July 25, 2015
by Jack Wagner
Here are some things you might not know about Japan: it is home to more than 50,000 people who are over 100 years old, there are more pets than children, it has 5.52 million vending machines, and it is the second largest market for used luxury timepieces on earth. Yes, based on a sample set of data tracking Omega Speedmaster sales between December 2014 and March 2015, Japan, the island nation of 126 million, accounts for 33.9 percent of luxury timepiece sales on online auction site eBay. Considering Japan is the third largest economy by gross domestic product (GDP) after the United States (the largest market) and China, this may be of little shock, but as seems to always be the case, a deeper examination reveals contradictory facts, unique cultural beliefs, and uncommon economic trends that belie immediate conclusions.
In line with its economic status, Japan is the third largest overall luxury market in the world. Interestingly, though, this is not driven by the upper-middle and upper classes, but rather by all segments of the population. Japan is what’s called a mass-luxury market (which is a bit of a paradox, really). For generations, laborers in the country have worked under the understanding that all products made should consist of both thoughtful design and quality execution. It makes sense, then, that as these same laborers turn to spend their hard earned money, they would expect the same design and quality out of what they were purchasing. Price is less a factor than quality for the typical Japanese consumer, and as luxury brands can typically provide the latter, these brands have become powerful icons.
In 2010, management consulting firm McKinsey & Company produced a report titled “The New Japanese Consumer,” in which they reported that Japanese consumers were moving away from luxury goods and instead “flocking to discount and online retailers.” According to the report, a less materialistic younger generation was a key driver, and a 2009 survey cited in the report, which claimed that 53 percent of respondents to a survey said they were more likely to “spend time to save money” rather than “spend money to save time,” seemed to suggest that the days of Japan’s mass-luxury market were over. Yet, five years later, the findings of the report have not panned out. In fact, the percentage of people in Japan who own two or more luxury watches has increased, according to Crown & Caliber, a luxury consignment boutique. A report from Bloomberg supports this reverse trend. Since Shinzō Abe became Prime Minister of Japan in 2012, luxury sales have increased across the board by 20 percent and luxury retail sales for department stores in 2014 hit a staggering $2.5 billion. In contrast, total retail sales increased only 2.6 percent.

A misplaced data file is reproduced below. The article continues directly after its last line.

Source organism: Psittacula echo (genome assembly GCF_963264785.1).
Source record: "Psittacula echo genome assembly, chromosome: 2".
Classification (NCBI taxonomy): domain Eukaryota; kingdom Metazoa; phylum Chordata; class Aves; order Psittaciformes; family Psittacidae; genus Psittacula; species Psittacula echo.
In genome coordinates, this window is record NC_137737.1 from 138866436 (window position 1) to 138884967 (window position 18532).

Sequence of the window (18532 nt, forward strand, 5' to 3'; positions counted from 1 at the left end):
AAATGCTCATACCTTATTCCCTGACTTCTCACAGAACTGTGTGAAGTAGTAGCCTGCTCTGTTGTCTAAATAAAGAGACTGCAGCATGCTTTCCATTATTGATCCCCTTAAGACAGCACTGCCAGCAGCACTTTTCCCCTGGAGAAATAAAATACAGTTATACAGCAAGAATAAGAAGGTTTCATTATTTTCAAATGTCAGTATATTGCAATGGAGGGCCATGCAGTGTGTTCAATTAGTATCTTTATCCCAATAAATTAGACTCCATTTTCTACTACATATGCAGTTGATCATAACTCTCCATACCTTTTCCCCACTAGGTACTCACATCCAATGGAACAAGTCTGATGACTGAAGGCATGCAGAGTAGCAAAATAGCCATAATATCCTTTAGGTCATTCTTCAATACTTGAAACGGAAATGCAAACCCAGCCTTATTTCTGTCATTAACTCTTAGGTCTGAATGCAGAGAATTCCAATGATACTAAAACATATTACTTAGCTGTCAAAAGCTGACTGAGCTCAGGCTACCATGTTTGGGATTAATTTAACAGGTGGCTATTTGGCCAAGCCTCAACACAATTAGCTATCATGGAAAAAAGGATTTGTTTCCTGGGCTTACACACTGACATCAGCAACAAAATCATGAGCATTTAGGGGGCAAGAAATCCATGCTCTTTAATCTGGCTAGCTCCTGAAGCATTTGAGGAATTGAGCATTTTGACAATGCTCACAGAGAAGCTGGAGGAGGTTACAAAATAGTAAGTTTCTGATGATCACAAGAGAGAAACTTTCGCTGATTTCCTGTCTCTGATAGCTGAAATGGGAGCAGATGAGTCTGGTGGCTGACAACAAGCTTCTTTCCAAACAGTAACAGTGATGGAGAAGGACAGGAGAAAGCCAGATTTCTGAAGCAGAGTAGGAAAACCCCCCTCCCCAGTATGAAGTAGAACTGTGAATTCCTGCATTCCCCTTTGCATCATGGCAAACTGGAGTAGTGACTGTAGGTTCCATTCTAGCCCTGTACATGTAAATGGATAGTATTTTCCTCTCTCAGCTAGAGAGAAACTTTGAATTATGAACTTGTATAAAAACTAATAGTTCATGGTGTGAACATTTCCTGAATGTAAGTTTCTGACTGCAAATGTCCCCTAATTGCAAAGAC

Here again lies a contradiction. That same report by Bloomberg states that the wages of the average Japanese worker had fallen every month from July 2013 through December 2014. So why the uptick in the luxury market? Here is where culture again comes into play. In the United States, at least, consumers purchase goods that promote their individuality. Everyone knows the dated cliché of the two girls showing up at a party wearing the same dress and the embarrassment that follows. Yet in Japan, group culture reigns supreme. If you were to sample a collection of ten friends, it would not be uncommon to find that nine of them owned the same luxury item (be it watch, bag, etc.). Stylistically, Japanese consumers will still seek out classic items with longevity, but if the group’s taste goes from, say, Rolex to Omega and then back, it is a lucky few who can make the switch without having to first flog an already owned watch.
So here is the explanation for the number of used luxury timepieces being sold from Japan. From that sample data, Japanese based sellers, as was stated earlier, account for 33.9 percent of sellers. The United States accounts for 41.0% and the United Kingdom, the third largest, accounts for only 10.7 percent. These three were also the only countries to reach above the ten percent marker. The infographic above will allow for more views of the sample data, but one insight that should be highlighted is the fact that watches sold from Japan, on average, sold for 18.7 percent less than watches sold by sellers based in the United States and 12.8 percent less than watches sold by sellers based in the United Kingdom. This could, of course, be due to the editions of watches sold, but certainly worth noting, as any chance of a deal is worth following, especially when dealing with luxury timepieces where ten percent savings could mean hundreds of dollars… or (a lot) more.
For watch collectors from countries with different buying habits to those of their Japanese counterparts, the unique philosophies of the second group offers interesting takeaways and considerations for your own approach to buying luxury timepieces. Are you buying for longevity or for style? If you regularly grow tired of one watch and quickly seek out another, what level of quality should you really be seeking out? If you are on a budget, does it make sense to pursue an inexpensive watch or a more robust, classic option that will cost less over a lifetime? Most importantly, it is important to know who you are when it comes to collecting watches. What are your goals, and why are you drawn in?
We’d love to hear your thoughts on those questions in the comments below! And as for closing, here are a few other things you might not know about Japan: it suffers 1,500 earthquakes a year, black cats are considered bringers of good luck, and late-night dancing is illegal. But what you now know is that if you’re looking for a well-priced, used, luxury timepiece online, filter for the Land of the Rising Sun.